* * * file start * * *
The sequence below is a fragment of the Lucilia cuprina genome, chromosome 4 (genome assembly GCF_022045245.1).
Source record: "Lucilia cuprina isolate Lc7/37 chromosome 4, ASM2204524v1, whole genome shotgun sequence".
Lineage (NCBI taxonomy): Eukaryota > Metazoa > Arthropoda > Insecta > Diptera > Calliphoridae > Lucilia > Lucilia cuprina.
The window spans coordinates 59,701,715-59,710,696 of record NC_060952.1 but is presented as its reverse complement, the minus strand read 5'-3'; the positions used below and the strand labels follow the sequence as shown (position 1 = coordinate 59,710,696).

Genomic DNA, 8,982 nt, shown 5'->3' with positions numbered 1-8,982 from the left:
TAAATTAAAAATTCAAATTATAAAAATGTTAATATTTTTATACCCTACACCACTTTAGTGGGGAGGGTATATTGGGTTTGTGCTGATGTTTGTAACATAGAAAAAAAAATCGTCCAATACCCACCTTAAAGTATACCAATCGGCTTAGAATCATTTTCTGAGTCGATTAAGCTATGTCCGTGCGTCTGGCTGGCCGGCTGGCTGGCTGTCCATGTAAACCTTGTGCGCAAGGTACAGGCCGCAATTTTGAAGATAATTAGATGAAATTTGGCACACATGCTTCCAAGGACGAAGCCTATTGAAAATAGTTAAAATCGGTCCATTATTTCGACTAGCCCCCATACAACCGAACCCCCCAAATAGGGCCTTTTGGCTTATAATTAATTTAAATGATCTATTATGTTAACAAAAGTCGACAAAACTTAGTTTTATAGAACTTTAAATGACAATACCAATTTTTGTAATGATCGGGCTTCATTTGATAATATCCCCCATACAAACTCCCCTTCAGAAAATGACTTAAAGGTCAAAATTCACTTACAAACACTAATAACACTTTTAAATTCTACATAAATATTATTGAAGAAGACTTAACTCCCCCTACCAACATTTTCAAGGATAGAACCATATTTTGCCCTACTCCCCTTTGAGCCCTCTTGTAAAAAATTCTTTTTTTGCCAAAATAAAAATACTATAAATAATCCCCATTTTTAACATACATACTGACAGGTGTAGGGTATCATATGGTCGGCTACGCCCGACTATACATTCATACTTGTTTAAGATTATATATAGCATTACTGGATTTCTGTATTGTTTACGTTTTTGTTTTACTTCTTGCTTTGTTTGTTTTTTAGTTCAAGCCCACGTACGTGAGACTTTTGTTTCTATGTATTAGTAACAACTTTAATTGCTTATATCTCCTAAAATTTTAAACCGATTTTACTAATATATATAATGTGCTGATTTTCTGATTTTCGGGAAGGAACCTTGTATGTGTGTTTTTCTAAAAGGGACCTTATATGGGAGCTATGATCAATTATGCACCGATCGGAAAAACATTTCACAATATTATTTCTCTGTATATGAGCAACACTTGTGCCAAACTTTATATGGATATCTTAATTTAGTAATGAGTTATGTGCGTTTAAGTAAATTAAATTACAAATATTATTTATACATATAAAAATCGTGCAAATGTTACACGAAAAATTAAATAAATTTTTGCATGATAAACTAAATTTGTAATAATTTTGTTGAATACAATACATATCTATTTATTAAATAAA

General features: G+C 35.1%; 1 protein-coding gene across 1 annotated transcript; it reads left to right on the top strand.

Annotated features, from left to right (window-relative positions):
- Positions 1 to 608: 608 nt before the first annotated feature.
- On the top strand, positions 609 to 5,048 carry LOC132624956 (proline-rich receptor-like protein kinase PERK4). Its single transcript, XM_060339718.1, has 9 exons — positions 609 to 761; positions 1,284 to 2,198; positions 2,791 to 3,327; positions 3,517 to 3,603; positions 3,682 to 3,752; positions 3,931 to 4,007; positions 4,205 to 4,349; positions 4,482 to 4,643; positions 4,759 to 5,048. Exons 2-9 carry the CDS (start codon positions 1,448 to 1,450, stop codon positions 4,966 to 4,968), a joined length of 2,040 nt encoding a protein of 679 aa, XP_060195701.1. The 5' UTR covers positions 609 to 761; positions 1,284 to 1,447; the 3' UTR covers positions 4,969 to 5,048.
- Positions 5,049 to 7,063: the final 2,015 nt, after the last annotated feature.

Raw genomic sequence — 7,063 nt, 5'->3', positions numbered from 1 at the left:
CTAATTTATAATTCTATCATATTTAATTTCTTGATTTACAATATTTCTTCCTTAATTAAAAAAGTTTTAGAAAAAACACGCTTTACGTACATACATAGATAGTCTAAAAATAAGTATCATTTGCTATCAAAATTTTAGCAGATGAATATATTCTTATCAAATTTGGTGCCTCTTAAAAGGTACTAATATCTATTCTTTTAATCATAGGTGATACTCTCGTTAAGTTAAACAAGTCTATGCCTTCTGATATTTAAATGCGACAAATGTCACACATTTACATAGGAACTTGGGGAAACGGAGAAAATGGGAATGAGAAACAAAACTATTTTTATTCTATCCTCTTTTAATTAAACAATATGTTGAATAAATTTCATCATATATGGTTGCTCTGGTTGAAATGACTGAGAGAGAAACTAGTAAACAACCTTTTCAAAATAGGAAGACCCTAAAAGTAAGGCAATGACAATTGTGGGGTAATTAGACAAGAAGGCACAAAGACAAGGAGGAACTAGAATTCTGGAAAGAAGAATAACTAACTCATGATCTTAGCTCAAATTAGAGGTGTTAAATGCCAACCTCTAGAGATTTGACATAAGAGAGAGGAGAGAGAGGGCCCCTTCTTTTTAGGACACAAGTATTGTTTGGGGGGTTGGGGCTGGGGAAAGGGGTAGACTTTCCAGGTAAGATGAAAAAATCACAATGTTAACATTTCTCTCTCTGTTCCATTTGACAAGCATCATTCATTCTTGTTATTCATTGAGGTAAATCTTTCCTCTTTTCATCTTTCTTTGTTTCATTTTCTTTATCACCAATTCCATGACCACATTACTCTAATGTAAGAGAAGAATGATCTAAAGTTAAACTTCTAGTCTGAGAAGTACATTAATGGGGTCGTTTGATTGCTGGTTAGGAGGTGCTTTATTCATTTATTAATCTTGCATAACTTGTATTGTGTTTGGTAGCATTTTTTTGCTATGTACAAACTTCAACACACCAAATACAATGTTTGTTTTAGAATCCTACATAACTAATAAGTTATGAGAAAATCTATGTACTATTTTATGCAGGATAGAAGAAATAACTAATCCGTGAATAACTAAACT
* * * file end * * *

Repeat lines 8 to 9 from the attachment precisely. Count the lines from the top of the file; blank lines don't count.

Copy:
Annotated features, from left to right (window-relative positions):
- Positions 1 to 608: 608 nt before the first annotated feature.